Water, food supply and hydration: Prepping for a summer power outage
By Zoey Sky // Jul 06, 2021

Summers aren't always about fun, sun and sand. If you live in a state with very hot summers, a long-term power outage can spell trouble for your whole family.


Protect your loved ones from the heat and dehydration by prepping before a summer power outage. (h/t to TheOrganicPrepper.com)

Prepping for a summer outage means you might be dealing with common issues like heat-related illnesses and food spoilage.

Preventing heat-related illnesses and dehydration

The heat won't just cause discomfort if you don't have air conditioning; it could cause serious illnesses if you don't know how to cool down properly.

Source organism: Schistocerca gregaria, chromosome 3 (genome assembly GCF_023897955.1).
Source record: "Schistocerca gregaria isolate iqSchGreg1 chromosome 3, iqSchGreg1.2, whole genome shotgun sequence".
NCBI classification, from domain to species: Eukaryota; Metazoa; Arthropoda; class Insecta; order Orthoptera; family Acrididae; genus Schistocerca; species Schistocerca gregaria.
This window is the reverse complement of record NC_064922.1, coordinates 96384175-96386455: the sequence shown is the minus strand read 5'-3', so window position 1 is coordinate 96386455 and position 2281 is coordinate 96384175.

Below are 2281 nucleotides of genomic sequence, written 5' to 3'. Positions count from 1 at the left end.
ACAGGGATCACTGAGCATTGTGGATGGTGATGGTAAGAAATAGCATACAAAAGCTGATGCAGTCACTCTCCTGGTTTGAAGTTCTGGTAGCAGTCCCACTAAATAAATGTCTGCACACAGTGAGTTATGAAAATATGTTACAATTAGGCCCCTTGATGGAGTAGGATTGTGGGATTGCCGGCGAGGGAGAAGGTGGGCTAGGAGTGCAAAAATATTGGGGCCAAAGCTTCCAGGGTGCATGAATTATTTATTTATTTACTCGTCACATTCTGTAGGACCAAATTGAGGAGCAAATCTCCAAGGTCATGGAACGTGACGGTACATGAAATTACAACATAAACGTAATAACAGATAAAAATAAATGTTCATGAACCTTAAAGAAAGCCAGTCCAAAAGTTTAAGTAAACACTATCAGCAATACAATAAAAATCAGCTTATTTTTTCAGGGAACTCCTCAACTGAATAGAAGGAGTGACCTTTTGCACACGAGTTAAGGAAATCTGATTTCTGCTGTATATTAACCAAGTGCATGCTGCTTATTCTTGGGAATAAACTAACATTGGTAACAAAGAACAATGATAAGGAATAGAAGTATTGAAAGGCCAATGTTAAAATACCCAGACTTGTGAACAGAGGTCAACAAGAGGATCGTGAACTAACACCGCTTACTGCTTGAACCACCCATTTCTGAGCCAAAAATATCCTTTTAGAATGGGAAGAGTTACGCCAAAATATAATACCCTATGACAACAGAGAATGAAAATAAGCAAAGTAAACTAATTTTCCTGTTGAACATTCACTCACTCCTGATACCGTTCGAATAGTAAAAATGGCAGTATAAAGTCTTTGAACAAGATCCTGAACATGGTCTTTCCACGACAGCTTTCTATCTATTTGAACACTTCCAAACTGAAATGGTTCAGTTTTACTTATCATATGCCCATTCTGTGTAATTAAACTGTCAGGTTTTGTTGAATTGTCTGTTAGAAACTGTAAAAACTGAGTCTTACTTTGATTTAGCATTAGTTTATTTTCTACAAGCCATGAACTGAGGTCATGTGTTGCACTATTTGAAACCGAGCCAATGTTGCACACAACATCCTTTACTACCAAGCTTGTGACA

Dehydration occurs when your body loses more fluids than you consume and it can be more dangerous for older family members and younger children.

Common symptoms of dehydration can include:

  • A decrease in urination
  • Dry mouth
  • Fatigue or tiredness
  • Feeling dizzy or lightheaded
  • Muscle cramping
  • Sunken eyes
  • Urine that’s a darker color than normal

Below are more serious dehydration symptoms that require immediate medical attention:

  • Confusion or disorientation
  • Diarrhea or vomiting (especially if it lasts longer than 24 hours.)
  • Difficulty moving or walking
  • Fainting
  • A rapid heart rate

If dehydration isn’t treated immediately, it may cause severe complications like:

  • Heat exhaustion or heatstroke